Nipsey Hussle raised the neighborhood where he was killed: Lawyer

Artist Gabriel Thomas paints a mural of deceased rapper Nipsey Hussle on Guns and Roses boutique storefront in downtown Dallas, Wednesday, June 10, 2020. (AP Photo/Tony Gutierrez)

Paris, 2022-06-30 17:14:43. Nipsey Hussle raised the neighborhood where he was killed: Lawyer

Los Angeles –

In a closing argument Thursday, the attorney general said Nipsey Hussle was a hip-hop star who sought to raise his neighborhood with him until a friend from the same streets shot him.

“This guy was different,” Deputy District Attorney John McKinney told jurors, trying to humanize Hustle two weeks after testimony detailing the technical surroundings of the 2019 shooting. “He wanted to change the neighborhood. He kept the same friends. And the neighborhood loved him.” They called him “Neep”.

McKinney’s offer came at the trial of Eric R. Holder Jr., accused of the first-degree murder of 33-year-old Hussle, whose legal name is Jeremias Ashguidom.

Holder’s attorney, Aaron Jansen, who will give his closing argument later Thursday, did not deny that his client fired the shots that killed Hussell, but said mitigating circumstances make him not guilty of first-degree murder, and he will likely urge jurors to find out. He is guilty of second-degree murder or premeditated murder.

McKinney said Hussle and Holder are both rappers, one successful and one unsuccessful, who grew up as members of the same South Los Angeles gang.

The jury was shown a photo taken moments before the shooting, of Hussell sitting on the floor with a toddler in a T-shirt that read “Cranshaw,” purchased from Hussle’s clothing store in South Los Angeles, the marathon, and they were standing outside.

“He was no longer a gangster,” said the prosecutor. “He was a world-famous recording artist and so much more.” “It is really a shame that his life is so brutally and coldly taken over, on his own property, in his neighbourhood, by someone from his gang. by someone he considers a friend.”

Much of the testimony at the trial focused on the conversation about the “slander” that took place between Holder and Hussle before Holder returned with two rifles.

A friend of Hussle who overheard the whole talk said that Hussle told Holder that there were rumors of “papers” that Holder was talking to the authorities, and that Holder had to address the matter.

McKinney downplayed this apparent motive for the shooting, and said he couldn’t put Holder in a hot, irrational situation that would justify a charge less than first-degree murder.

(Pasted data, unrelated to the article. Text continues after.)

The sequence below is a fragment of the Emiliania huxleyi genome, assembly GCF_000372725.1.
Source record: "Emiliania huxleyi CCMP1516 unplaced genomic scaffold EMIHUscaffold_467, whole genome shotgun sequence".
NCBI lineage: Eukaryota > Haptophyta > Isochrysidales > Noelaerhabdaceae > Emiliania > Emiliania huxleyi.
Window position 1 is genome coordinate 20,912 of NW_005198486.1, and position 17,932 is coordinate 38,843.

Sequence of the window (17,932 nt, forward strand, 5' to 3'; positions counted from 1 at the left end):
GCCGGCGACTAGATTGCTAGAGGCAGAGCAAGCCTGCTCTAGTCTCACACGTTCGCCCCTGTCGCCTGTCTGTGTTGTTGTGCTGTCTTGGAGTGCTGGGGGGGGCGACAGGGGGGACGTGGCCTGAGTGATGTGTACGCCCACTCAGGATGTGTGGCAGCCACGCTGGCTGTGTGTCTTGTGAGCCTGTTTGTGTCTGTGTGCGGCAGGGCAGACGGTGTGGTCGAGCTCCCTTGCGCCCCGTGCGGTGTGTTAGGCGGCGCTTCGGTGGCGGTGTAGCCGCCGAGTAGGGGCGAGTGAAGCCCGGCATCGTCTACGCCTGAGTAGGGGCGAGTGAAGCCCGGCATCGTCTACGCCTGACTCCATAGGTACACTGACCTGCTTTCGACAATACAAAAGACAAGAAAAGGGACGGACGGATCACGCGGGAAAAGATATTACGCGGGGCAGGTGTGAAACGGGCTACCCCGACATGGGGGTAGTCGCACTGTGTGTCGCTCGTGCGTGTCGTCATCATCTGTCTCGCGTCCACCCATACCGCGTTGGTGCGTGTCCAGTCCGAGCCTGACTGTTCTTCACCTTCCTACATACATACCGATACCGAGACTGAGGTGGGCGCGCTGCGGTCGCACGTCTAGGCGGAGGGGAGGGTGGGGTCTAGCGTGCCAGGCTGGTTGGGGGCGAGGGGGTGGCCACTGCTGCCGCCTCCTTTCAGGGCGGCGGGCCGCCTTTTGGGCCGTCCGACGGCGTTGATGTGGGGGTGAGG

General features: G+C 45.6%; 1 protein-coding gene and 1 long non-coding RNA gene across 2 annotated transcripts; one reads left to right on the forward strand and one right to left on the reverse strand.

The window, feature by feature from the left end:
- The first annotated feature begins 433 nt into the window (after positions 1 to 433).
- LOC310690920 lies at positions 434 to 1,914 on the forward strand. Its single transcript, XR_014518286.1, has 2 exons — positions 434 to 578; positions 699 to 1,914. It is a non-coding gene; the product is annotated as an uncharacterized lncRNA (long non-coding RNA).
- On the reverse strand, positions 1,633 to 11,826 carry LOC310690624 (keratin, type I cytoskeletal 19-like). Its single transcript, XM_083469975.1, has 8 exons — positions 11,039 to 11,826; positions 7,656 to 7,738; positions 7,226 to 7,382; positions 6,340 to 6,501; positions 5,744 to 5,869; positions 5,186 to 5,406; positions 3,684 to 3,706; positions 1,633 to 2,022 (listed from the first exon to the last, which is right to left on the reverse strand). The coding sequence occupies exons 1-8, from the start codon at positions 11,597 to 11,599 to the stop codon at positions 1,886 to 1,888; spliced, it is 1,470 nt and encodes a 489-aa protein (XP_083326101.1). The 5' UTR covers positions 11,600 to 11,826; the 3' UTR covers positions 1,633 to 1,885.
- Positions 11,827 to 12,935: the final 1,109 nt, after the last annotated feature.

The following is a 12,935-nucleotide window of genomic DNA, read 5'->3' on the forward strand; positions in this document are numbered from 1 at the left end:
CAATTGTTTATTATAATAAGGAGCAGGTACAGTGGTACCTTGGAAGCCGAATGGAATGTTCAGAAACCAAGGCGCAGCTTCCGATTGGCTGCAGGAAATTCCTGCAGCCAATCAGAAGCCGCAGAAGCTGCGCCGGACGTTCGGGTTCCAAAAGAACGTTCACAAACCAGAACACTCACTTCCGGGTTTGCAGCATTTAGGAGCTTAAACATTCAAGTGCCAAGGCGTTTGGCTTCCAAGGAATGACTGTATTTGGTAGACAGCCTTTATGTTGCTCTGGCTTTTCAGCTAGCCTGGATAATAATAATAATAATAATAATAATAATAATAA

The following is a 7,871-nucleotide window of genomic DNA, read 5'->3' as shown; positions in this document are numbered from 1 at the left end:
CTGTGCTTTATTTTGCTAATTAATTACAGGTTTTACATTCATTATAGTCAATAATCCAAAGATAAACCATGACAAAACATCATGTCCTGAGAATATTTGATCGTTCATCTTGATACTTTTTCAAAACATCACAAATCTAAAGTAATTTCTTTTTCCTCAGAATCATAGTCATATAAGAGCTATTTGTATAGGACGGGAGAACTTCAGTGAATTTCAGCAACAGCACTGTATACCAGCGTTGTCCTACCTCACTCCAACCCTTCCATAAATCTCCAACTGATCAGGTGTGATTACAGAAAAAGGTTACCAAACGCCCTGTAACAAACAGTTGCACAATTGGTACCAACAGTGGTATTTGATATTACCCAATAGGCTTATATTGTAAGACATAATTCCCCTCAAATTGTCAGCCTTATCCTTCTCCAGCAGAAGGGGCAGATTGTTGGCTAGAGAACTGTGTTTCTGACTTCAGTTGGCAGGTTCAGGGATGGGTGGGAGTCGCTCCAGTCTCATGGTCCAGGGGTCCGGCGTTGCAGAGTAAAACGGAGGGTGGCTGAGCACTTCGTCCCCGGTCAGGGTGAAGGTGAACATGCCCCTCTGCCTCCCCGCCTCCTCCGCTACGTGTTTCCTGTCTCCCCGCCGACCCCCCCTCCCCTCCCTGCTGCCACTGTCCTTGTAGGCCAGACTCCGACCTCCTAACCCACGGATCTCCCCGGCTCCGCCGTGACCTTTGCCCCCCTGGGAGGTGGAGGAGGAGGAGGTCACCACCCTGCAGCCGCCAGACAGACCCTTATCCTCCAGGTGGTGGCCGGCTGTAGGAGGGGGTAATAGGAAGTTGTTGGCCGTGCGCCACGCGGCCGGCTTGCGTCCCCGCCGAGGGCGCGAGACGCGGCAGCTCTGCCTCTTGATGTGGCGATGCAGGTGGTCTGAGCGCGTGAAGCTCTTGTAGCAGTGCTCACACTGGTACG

“This was a conversation between two friends, where one is trying to tell the other that there are some things going on around you that you might want to take care of,” McKinney said. “It was in the nature of advice.”

McKinney emphasized that no one who observed the conversation believed there was any hostility or imminent danger.

“I’ll let you know that the motive to kill Nipsey Hussle had little or nothing to do with their conversation,” McKinney said. “There was already pre-existing jealousy or envy.”

There was no testimony to this effect during the trial and the defense objected.

The judge left the statement standing, but reminded the jurors to focus on actual evidence from the trial.

McKinney used extensive surveillance and police body camera images surrounding the shooting to take the jury through an accurate account of the day.

Over and over, the video, captured by a camera across a parking lot, showed the moment Holder appeared with guns and Hussle collapsed to the ground.

Holder went for about 10 minutes before coming back and shooting. McKinney told jurors that it was time to be premeditated as defined by law.

“He thought about it and did it,” McKinney said. “It’s all premeditated. It doesn’t mean he planned it for weeks.”

Holder was also accused of attempting to kill two men who sustained gunshot wounds, and McKinney said that was no coincidence.

“It is clear that Nipsey was his intended target,” the attorney general said. “But the evidence shows that he went there wanting to kill everyone in that space or chase them away.”

McKinney said it was because Holder didn’t know who else in the group was armed, and he was lucky there wasn’t anyone else.

Holder had no apparent reaction to the presentation. He still shows signs, including swelling around his eyes and staples in the back of his head, of an attack earlier in the week by two fellow inmates, who punched and injured him with a razor blade for reasons that aren’t. Clear.

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